In a Jerusalem hotel, Ukrainian refugees face the uncertainties of a new life
This article originally appeared in Haaretz and was reprinted here with permission.
The corridor of Jerusalem’s Caesar Hotel resembled an improvised football field on Wednesday. A few children, which in other circumstances should be in school, ran and played on the long carpet. They’re part of a group of about 60 adults and children that arrived in Israel just a few days ago, after a long an exhausting journey from bombarded Ukraine. Now, the hotel is their temporary home.
Currently, this is the biggest group of immigrant-refugees in Israel. Like millions of Ukrainians who were uprooted in the past two weeks, they left their homes taking almost nothing with them.
However, this group – unlike many other refugees – is eligible to come to Israel under the Law of Return, creating a fault line between them and those who don’t have the privilege of being titled “new immigrant.” They’ve had state support from the moment they landed at Ben Gurion Airport. The Immigration and Absorption Ministry is helping them every step of the way. Its staff are opening bank accounts for them and depositing a few thousand shekels into their accounts – and that’s in addition to their allocated resettlement assistance.
Most of the Jewish refugees have been taken in by relatives and acquaintances. Others have been placed in hotels and inns countrywide. Those gathered in this Jerusalem hotel have nowhere to go. Many don’t even know where they’d like to be. Their lives have been suddenly uprooted without warning. There was no time for preparation or planning.
And yet, their stay at the hotel is deceptive. The wall-to-wall carpets and perfectly made beds don’t accurately reflect the drama taking place in their lives. The children run around and watch movies on their phones, their parents go out for errands and then return to the hotel. Sometimes, it almost seems like an organized trip. But in reality, they can only stay in this hotel for a few weeks – until they find somewhere else to live. The errands and tasks their parents run are urgent – registering for health insurance, opening a bank account, or finding out how to get a driver’s license.
An overflow of good will
Officials from the Immigration Ministry and Jerusalem municipality are assisting the immigrants. Aliyah and Integration Minister Pnina Tamano-Shata has said her ministry is prepared to take in 12,000 immigrants in hotels, and that many of the 2,000 immigrants who have already arrived did so without any luggage whatsoever.
“A special ministry division is now at the airport with the Population Registration Authority staff and Nativ to help them issue identity cards for refugees as soon as they arrive,” she told Haaretz.
Meanwhile, at the hotel, the ministry’s representatives are in the lobby helping the newcomers navigate the intricacies of Israeli bureaucracy. One refugee lost her papers, others need an Israeli phone number. An Education Ministry official is interviewing the parents to find out who wants to register their kids for school in the city.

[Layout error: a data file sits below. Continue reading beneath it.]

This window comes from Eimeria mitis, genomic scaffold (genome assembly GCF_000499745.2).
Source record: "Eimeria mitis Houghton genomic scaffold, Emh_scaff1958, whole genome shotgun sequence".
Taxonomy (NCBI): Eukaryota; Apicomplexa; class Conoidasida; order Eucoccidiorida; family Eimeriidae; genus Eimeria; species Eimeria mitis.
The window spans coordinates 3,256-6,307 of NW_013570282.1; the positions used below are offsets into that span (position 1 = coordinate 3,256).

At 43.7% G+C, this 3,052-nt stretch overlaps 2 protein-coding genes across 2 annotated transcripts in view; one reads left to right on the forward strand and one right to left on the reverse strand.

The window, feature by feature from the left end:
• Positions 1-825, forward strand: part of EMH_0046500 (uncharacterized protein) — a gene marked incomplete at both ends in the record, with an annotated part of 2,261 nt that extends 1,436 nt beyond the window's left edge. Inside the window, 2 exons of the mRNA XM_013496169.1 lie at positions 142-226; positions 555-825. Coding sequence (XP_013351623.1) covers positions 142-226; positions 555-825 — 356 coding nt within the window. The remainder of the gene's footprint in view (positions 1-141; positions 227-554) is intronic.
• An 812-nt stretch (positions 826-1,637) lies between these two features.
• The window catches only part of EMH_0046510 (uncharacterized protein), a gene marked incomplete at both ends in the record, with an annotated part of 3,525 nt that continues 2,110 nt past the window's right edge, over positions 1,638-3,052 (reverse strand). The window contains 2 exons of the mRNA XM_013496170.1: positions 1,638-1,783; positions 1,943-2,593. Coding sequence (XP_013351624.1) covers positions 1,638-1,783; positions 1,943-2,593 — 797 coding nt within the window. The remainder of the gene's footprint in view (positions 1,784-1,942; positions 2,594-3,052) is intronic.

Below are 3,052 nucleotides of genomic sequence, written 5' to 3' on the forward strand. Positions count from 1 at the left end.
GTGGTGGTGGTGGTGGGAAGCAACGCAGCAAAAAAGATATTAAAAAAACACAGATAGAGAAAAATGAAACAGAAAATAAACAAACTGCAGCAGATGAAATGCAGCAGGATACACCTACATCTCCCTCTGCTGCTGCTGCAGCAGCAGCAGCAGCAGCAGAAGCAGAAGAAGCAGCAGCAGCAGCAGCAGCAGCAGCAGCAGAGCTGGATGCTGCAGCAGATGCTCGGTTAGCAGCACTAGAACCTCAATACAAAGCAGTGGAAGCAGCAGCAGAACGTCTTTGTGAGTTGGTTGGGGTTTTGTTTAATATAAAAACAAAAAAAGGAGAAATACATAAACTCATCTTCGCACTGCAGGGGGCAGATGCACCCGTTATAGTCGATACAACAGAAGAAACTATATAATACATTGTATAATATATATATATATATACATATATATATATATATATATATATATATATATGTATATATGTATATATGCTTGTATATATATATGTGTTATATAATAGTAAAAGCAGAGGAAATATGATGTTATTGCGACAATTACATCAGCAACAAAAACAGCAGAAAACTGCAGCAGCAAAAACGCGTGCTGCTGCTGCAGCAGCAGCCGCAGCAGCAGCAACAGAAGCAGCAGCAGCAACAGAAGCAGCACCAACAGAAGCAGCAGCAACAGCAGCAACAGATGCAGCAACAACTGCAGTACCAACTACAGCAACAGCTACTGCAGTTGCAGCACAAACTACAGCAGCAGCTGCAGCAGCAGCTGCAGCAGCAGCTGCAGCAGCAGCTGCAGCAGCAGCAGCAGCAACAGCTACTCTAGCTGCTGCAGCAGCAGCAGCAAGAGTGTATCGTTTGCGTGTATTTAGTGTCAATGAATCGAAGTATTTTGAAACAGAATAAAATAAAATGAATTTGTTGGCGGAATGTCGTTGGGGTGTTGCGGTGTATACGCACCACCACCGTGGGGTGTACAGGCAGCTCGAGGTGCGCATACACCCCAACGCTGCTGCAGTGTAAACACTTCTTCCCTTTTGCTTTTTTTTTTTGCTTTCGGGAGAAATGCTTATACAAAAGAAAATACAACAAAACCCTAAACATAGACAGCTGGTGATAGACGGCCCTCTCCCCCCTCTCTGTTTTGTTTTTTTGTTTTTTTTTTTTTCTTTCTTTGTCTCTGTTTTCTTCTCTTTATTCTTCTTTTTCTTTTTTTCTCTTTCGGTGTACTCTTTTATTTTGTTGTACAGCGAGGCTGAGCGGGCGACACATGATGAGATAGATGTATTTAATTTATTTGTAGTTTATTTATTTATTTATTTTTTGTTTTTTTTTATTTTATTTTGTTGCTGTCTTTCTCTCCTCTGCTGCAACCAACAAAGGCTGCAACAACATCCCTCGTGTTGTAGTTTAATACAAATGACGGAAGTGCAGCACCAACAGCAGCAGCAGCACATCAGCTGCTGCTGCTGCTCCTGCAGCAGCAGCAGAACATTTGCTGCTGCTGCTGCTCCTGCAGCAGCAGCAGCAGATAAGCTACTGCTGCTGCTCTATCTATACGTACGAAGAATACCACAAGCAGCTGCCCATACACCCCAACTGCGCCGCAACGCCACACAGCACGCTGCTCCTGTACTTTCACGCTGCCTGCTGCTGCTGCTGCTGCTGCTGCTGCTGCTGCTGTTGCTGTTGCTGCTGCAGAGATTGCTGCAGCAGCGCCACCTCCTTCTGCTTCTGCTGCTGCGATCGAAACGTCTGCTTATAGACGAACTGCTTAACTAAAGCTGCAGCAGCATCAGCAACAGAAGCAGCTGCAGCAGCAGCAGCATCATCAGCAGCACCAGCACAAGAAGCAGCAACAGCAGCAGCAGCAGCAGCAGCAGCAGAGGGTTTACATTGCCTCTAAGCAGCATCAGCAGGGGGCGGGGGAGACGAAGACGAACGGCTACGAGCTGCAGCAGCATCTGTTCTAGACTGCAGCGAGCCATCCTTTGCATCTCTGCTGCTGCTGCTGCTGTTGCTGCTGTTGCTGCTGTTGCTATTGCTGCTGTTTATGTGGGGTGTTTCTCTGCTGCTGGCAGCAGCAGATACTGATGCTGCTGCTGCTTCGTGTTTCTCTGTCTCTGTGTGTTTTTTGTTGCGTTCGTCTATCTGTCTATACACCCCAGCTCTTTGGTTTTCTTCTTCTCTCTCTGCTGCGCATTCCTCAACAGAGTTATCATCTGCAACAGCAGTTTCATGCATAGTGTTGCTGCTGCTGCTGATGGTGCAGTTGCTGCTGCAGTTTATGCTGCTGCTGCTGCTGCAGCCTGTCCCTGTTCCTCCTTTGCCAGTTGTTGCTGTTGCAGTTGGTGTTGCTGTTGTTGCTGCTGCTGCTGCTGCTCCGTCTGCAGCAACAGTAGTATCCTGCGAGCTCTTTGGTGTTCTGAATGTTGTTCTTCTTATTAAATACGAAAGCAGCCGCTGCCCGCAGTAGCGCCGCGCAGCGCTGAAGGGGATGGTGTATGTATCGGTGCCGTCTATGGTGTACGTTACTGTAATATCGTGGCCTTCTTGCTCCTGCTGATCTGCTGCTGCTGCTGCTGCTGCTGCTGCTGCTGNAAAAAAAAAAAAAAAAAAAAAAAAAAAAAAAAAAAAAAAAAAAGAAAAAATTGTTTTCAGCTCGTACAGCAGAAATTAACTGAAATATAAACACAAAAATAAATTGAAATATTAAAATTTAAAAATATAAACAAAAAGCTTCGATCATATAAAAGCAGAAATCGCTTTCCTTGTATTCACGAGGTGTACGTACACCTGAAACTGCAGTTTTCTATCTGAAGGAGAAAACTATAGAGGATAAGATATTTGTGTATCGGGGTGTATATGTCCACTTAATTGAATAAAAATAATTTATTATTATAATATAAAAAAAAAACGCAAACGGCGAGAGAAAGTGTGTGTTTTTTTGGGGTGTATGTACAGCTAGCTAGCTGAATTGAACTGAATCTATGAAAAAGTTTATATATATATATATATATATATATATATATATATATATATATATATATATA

Katya, a Jerusalem resident who immigrated from Russia some 15 years ago, is one of many volunteers who came to the hotel to help anyone in need. “I feel I have to help,” she says. She has her own worries. Her sister lives in Moscow and is now considering coming to Israel. “It’s not going to be better in Russia,” she says.
There are so many volunteers that the most complicated task seems to be figuring out how to deal with the overflow of good will. Their intentions are good, but sometimes – it’s too much. Deliveries of clothes and food, not necessarily required, keep arriving, and the flow must be stopped.
Danielle Ginsburg, who was born in Israel to a Russian-speaking family, volunteered to help at the beginning of the week when the first immigrants arrived and has been coming to the hotel every day since. She talks to anyone who wants to speak, and tries to help them solve everyday problems. On the first day, many refugees asked for very basic equipment like underwear and hygiene products, a grim reminder of the urgency at which they fled Ukraine.
“The state’s representatives take care of the big things, I’m here for the little things,” says Ginsburg. For example, for Vladimir and Alexandra Rotenberg’s cat, Bowie, named after David Bowie, she found a donation of cat equipment. It was from Ginsburg that nine-year-old Vadim received a cape and a notebook with a picture of Harry Potter on it, his favorite book. His face lit up as he tried on the black cape.
The Rotenbergs are academics, sociology researchers.They’ve resided in the center of Kyiv for the last six years, until just two weeks ago when they were awaken one morning by the sound of shelling. “We understood the invasion had started,” says Alexandra.
For the first week, they remained in their apartment’s dark bathroom, hiding from the shelling. They chainsmoked and kept themselves updated by reading the news and social media. When they read about the fierce attacks on Kharkiv, they realized it was time to leave.